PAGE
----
The California wine industry is at a fork in the road. On one path are high alcohol, oaky, “big” wines from producers large and small. On the other, wine makers are taking the road less traveled toward a more European style with a strong sense of place, lower alcohol, more finesse, and less aging in oak barrels.
Tablas Creek Vineyards in the hills above Paso Robles in San Luis Obispo County has always taken the road less traveled, making their wines in the European tradition. Now, as they celebrate their thirtieth year, the winery is being showered with accolades for their well-made Southern Rhône Valley style wines.
The wines are delicious blends of traditional Rhône grapes, made in the great Châteauneuf-du-Pape model with an added dash of California verve. The resulting wines have been included in numerous top 100 lists, honored with 90 point and higher scores, and have earned Winery of the Year awards from both trade and consumer publications.
The top of the line Esprit de Tablas red, is a perfect example. The blend of 46% Mourvèdre, 31% Syrah, 18% Grenache, and 5% Counoise (all grown on the estate) has been rated between 92 and 98 points by folks who do that sort of thing.
The wine is dense with flavor and has a lingering finish. Bright enough to be enjoyable now, it will certainly develop more nuance with eight or ten years of rest. It may seem steep at $60 a bottle, but that is half or even a third the price of comparable cult Napa Cab or limited production Sonoma Pinot Noir.
Founded in 1989, the winery is a collaboration between two great wine industry dynasties: the Perrin family, stewards of the legendary Château de Beaucastel in Châteauneuf-du-Pape since 1909; and the Haas family, importers of wine to America.
Together, they carefully chose land in the Adelaida District west of Paso Robles twelve miles from the Pacific Ocean that most closely matched the soil and climate of the Rhône. Then they imported vines from the Beaucastle estate and began a grapevine nursery to propagate and plant their land with the exact same fruit. The results are food-friendly wines that are praised by critics and sought after by consumers.
In addition to their top-of-the line Esprit wines, they also bottle a Côtes de Tablas red and white. A little less dense and more fruit driven, these wines are also made from estate fruit. Equally praised in the wine press, they’re priced around $30 and are ready to drink now.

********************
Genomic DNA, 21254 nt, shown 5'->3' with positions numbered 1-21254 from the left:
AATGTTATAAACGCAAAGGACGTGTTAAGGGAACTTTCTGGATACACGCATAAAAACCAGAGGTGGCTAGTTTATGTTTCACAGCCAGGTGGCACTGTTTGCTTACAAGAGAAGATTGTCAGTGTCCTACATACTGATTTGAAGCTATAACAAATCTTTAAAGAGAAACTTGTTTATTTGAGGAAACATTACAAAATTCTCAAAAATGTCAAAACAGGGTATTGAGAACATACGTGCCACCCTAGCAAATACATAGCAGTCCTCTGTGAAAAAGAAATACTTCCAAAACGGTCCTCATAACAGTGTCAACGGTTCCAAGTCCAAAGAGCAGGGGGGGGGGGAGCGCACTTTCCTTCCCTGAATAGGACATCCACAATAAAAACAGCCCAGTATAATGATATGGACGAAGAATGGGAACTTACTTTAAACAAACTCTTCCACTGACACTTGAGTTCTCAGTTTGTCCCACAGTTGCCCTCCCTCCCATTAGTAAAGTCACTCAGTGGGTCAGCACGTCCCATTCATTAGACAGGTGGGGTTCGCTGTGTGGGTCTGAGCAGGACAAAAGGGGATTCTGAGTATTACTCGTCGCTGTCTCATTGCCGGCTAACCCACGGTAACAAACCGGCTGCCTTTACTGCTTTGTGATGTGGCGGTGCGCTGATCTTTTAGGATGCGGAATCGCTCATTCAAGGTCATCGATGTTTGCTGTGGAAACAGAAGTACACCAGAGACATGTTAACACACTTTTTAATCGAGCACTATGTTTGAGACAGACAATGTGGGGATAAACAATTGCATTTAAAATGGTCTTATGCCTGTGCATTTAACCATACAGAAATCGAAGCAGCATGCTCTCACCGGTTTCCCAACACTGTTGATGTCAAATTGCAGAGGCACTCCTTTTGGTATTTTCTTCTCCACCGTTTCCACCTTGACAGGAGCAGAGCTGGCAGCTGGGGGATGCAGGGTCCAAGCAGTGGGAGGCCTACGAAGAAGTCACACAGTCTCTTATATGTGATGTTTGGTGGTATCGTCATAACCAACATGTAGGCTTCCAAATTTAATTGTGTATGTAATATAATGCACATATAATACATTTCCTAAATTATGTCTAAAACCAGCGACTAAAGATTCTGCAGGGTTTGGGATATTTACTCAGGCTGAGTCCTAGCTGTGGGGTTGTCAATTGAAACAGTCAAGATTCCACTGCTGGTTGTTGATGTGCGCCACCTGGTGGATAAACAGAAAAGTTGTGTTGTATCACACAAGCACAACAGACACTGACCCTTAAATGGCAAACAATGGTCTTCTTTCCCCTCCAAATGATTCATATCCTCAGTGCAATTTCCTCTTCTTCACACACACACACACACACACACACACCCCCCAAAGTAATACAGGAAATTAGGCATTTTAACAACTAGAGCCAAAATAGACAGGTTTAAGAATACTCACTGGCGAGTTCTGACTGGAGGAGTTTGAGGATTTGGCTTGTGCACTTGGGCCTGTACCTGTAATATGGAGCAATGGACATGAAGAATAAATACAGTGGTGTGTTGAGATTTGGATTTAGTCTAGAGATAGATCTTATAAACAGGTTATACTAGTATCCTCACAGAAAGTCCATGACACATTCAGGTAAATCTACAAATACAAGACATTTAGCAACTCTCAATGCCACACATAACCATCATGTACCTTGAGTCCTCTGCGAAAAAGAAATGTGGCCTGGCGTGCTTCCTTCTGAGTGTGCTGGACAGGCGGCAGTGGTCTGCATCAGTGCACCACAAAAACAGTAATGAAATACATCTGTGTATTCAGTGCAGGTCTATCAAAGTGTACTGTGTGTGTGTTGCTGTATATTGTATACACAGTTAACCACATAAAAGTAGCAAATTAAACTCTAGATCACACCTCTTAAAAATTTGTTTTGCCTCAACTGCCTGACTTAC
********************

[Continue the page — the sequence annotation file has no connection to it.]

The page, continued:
The vineyards are beautifully sited on rolling hills where the ocean air drifts through the valleys overnight to cool the grapes. The land is organically farmed and biodynamically managed with great love and care. The grounds are defined by walls made of limestone pried from the vineyard sites as they were planted.
Weeding and vineyard maintenance is done by a herd of 200 sheep, who produce about 400 pounds of “fertilizer” a day. The flock is managed by one llama and two alpacas plus a pair of Spanish mastiffs that guard the whole lot.
Tablas Creek has a very light hand with oak-barrel aging. Only 2% of their barrels are new, really just for replacement. Like the French, they use larger barrels and even standing foudres holding 1600 gallons, equal to about 26 barrels. This yields less oak flavor and tannin and more fruit character and freshness across all their wines.
Once the vineyards were planted, Tablas Creek shared their French vine stock with neighboring vintners. Now, they’re bringing back some of those grapes to make non-estate wines labeled Patelin, French slang for neighborhood. We were particularly taken with the Patelin de Tablas Blanc priced around $25 – a bright, fresh white wine dominated by Grenache Blanc and Viognier.
Tablas creek wines follow the Châteauneuf model of blending for flavor. Up to thirteen grape varieties might be included. Reds are made principally from Mourvèdre, Grenache Noir, Syrah, and Counoise. White wines use Roussanne, Viognier, Marsanne, Picpoul Blanc, and Grenache Blanc. They’ve finally been able to plant all thirteen varieties at Tablas Creek. Wine is being made from all, but some in very small quantities.
Tablas creek wines are available in Connecticut, but in very limited quantities. Your best bet might be to keep an eye on restaurant wine lists. Ancona’s wines in Wilton can order Tablas Creek wines including: Esprit de Tablas red $60, Patelin de Tablas white $25, and Patelin de Tablas red, $15.
The winery has excellent wine clubs with membership privileges that include some of the limited production wines. Alas, Connecticut prohibits direct shipments from wineries. If you have an out-of- state address, then join the club.
Best of all is a visit to the winery. Leaving highway 101 you cross wildflower meadows and horse pastures. Climbing into the hills the road passes through live oak forest until the hilltop vineyards appear. Bring a sweater, it will be cooler than in the valley.
Tablas creek has a large tasting room and a pergola covered patio overlooking the vineyards. After tasting, plan for dinner and an overnight in Paso Robles. Bring your bottle of Tablas Creek wine. The restaurants will welcome it.